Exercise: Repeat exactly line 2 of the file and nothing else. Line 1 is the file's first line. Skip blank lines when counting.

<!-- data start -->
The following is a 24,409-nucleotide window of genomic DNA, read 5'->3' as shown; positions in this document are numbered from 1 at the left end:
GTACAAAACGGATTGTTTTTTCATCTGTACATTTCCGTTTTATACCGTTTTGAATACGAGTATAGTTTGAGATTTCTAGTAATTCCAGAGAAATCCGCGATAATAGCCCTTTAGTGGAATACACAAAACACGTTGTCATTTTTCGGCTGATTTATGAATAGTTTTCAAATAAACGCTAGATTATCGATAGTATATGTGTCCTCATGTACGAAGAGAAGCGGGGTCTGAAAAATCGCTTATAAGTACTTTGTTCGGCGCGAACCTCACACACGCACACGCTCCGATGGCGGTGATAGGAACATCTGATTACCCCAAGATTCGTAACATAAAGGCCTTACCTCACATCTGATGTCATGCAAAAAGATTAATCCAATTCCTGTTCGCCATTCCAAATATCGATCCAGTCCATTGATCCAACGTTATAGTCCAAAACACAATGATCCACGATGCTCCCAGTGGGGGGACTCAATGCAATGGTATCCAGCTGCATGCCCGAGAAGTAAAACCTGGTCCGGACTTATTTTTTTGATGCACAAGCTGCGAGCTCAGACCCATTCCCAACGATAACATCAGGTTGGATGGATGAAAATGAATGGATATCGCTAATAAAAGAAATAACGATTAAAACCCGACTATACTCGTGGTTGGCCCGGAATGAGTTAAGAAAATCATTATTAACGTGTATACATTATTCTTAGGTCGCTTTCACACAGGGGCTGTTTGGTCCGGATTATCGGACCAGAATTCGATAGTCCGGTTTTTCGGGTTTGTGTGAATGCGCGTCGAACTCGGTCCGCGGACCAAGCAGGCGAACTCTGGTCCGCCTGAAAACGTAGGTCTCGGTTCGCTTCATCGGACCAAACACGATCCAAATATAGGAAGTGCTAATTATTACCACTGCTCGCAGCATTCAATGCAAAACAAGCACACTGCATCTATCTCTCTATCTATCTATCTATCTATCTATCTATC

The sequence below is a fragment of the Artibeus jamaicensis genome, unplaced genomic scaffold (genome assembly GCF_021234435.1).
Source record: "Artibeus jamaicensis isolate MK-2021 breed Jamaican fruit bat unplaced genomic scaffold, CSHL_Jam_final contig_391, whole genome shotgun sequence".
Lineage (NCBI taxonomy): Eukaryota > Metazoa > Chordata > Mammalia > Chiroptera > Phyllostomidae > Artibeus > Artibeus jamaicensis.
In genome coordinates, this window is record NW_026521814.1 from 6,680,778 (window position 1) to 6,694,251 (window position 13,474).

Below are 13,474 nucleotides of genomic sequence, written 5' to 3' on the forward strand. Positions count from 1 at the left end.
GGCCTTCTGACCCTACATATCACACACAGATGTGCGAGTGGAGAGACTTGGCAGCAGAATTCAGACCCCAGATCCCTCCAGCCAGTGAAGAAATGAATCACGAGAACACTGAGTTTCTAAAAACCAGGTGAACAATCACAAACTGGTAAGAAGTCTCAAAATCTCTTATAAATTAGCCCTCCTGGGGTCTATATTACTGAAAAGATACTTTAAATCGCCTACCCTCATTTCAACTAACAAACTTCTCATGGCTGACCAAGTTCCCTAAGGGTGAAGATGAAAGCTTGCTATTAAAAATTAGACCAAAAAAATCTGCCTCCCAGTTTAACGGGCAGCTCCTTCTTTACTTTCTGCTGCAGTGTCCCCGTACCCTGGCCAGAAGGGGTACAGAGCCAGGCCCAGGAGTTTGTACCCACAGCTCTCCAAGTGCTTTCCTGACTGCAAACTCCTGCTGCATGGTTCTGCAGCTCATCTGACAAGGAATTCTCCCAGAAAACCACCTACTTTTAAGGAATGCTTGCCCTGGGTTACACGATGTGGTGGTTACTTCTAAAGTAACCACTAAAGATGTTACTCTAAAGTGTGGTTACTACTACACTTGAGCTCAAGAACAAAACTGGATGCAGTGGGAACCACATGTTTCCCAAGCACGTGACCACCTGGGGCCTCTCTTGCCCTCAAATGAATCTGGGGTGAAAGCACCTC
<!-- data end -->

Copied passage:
GTACAAAACGGATTGTTTTTTCATCTGTACATTTCCGTTTTATACCGTTTTGAATACGAGTATAGTTTGAGATTTCTAGTAATTCCAGAGAAATCCGCGATAATAGCCCTTTAGTGGAATACACAAAACACGTTGTCATTTTTCGGCTGATTTATGAATAGTTTTCAAATAAACGCTAGATTATCGATAGTATATGTGTCCTCATGTACGAAGAGAAGCGGGGTCTGAAAAATCGCTTATAAGTACTTTGTTCGGCGCGAACCTCACACACGCACACGCTCCGATGGCGGTGATAGGAACATCTGATTACCCCAAGATTCGTAACATAAAGGCCTTACCTCACATCTGATGTCATGCAAAAAGATTAATCCAATTCCTGTTCGCCATTCCAAATATCGATCCAGTCCATTGATCCAACGTTATAGTCCAAAACACAATGATCCACGATGCTCCCAGTGGGGGGACTCAATGCAATGGTATCCAGCTGCATGCCCGAGAAGTAAAACCTGGTCCGGACTTATTTTTTTGATGCACAAGCTGCGAGCTCAGACCCATTCCCAACGATAACATCAGGTTGGATGGATGAAAATGAATGGATATCGCTAATAAAAGAAATAACGATTAAAACCCGACTATACTCGTGGTTGGCCCGGAATGAGTTAAGAAAATCATTATTAACGTGTATACATTATTCTTAGGTCGCTTTCACACAGGGGCTGTTTGGTCCGGATTATCGGACCAGAATTCGATAGTCCGGTTTTTCGGGTTTGTGTGAATGCGCGTCGAACTCGGTCCGCGGACCAAGCAGGCGAACTCTGGTCCGCCTGAAAACGTAGGTCTCGGTTCGCTTCATCGGACCAAACACGATCCAAATATAGGAAGTGCTAATTATTACCACTGCTCGCAGCATTCAATGCAAAACAAGCACACTGCATCTATCTCTCTATCTATCTATCTATCTATCTATCTATC